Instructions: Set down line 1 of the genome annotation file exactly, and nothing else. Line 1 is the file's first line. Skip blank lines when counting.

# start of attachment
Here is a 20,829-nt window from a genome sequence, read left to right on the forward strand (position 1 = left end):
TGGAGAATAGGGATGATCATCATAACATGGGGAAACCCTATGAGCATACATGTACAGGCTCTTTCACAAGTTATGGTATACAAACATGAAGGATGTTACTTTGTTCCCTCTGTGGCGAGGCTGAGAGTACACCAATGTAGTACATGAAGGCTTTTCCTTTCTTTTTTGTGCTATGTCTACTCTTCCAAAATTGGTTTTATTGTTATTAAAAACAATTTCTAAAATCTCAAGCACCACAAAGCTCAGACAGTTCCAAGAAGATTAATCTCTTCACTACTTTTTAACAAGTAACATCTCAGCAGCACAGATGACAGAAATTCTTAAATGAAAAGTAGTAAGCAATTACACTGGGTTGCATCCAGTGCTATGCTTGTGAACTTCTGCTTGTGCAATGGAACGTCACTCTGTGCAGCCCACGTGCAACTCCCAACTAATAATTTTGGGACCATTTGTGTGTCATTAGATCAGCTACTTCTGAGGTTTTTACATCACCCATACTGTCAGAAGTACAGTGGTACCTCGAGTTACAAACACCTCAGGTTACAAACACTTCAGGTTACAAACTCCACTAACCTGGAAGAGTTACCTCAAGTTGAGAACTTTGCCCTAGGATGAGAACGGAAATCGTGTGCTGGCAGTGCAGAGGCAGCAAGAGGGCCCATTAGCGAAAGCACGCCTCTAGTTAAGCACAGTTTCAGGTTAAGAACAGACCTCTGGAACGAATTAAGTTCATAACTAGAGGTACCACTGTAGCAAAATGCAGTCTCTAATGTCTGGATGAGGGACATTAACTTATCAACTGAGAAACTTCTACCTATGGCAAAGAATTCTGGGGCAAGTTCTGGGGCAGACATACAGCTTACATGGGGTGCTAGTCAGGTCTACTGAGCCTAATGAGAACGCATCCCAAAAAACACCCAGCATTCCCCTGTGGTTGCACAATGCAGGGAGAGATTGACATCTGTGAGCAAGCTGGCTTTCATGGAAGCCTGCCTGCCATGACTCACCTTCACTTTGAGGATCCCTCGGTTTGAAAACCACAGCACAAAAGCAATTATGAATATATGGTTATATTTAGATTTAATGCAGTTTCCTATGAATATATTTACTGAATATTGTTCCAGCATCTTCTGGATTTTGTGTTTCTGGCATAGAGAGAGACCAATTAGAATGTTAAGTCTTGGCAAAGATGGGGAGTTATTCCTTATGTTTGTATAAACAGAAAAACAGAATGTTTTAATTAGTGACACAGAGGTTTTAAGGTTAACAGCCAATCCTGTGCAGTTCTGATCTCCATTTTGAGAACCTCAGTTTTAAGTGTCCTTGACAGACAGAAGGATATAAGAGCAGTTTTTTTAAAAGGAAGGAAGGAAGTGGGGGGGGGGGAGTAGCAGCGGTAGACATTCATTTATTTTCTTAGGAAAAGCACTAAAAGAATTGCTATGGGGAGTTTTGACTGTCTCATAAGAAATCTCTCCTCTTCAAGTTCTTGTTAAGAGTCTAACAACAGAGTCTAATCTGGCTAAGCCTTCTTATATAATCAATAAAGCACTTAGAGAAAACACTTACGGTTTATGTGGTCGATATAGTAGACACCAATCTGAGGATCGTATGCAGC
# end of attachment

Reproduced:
Here is a 20,829-nt window from a genome sequence, read left to right on the forward strand (position 1 = left end):